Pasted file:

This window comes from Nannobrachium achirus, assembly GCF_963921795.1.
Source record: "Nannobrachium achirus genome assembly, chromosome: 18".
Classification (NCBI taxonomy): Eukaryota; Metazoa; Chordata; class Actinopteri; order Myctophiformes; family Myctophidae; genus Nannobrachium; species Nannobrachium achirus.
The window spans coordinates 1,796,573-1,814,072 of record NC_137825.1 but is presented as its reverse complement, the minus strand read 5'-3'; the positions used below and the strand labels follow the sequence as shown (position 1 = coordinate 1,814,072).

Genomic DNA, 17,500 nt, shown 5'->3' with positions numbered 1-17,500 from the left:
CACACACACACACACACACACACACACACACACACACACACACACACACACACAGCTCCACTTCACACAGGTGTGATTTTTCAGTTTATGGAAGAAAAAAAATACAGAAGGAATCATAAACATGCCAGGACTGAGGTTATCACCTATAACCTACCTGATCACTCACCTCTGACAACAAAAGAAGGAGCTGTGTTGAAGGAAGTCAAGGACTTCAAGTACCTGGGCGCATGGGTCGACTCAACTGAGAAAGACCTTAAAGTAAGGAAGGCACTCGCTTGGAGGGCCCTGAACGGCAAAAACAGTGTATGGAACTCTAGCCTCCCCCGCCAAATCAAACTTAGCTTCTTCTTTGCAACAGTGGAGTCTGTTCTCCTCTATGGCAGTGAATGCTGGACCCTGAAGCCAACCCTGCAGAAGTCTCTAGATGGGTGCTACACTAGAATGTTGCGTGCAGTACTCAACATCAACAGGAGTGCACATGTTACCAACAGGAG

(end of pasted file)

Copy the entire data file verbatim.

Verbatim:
This window comes from Nannobrachium achirus, assembly GCF_963921795.1.
Source record: "Nannobrachium achirus genome assembly, chromosome: 18".
Classification (NCBI taxonomy): Eukaryota; Metazoa; Chordata; class Actinopteri; order Myctophiformes; family Myctophidae; genus Nannobrachium; species Nannobrachium achirus.
The window spans coordinates 1,796,573-1,814,072 of record NC_137825.1 but is presented as its reverse complement, the minus strand read 5'-3'; the positions used below and the strand labels follow the sequence as shown (position 1 = coordinate 1,814,072).

Genomic DNA, 17,500 nt, shown 5'->3' with positions numbered 1-17,500 from the left:
CACACACACACACACACACACACACACACACACACACACACACACACACACACAGCTCCACTTCACACAGGTGTGATTTTTCAGTTTATGGAAGAAAAAAAATACAGAAGGAATCATAAACATGCCAGGACTGAGGTTATCACCTATAACCTACCTGATCACTCACCTCTGACAACAAAAGAAGGAGCTGTGTTGAAGGAAGTCAAGGACTTCAAGTACCTGGGCGCATGGGTCGACTCAACTGAGAAAGACCTTAAAGTAAGGAAGGCACTCGCTTGGAGGGCCCTGAACGGCAAAAACAGTGTATGGAACTCTAGCCTCCCCCGCCAAATCAAACTTAGCTTCTTCTTTGCAACAGTGGAGTCTGTTCTCCTCTATGGCAGTGAATGCTGGACCCTGAAGCCAACCCTGCAGAAGTCTCTAGATGGGTGCTACACTAGAATGTTGCGTGCAGTACTCAACATCAACAGGAGTGCACATGTTACCAACAGGAG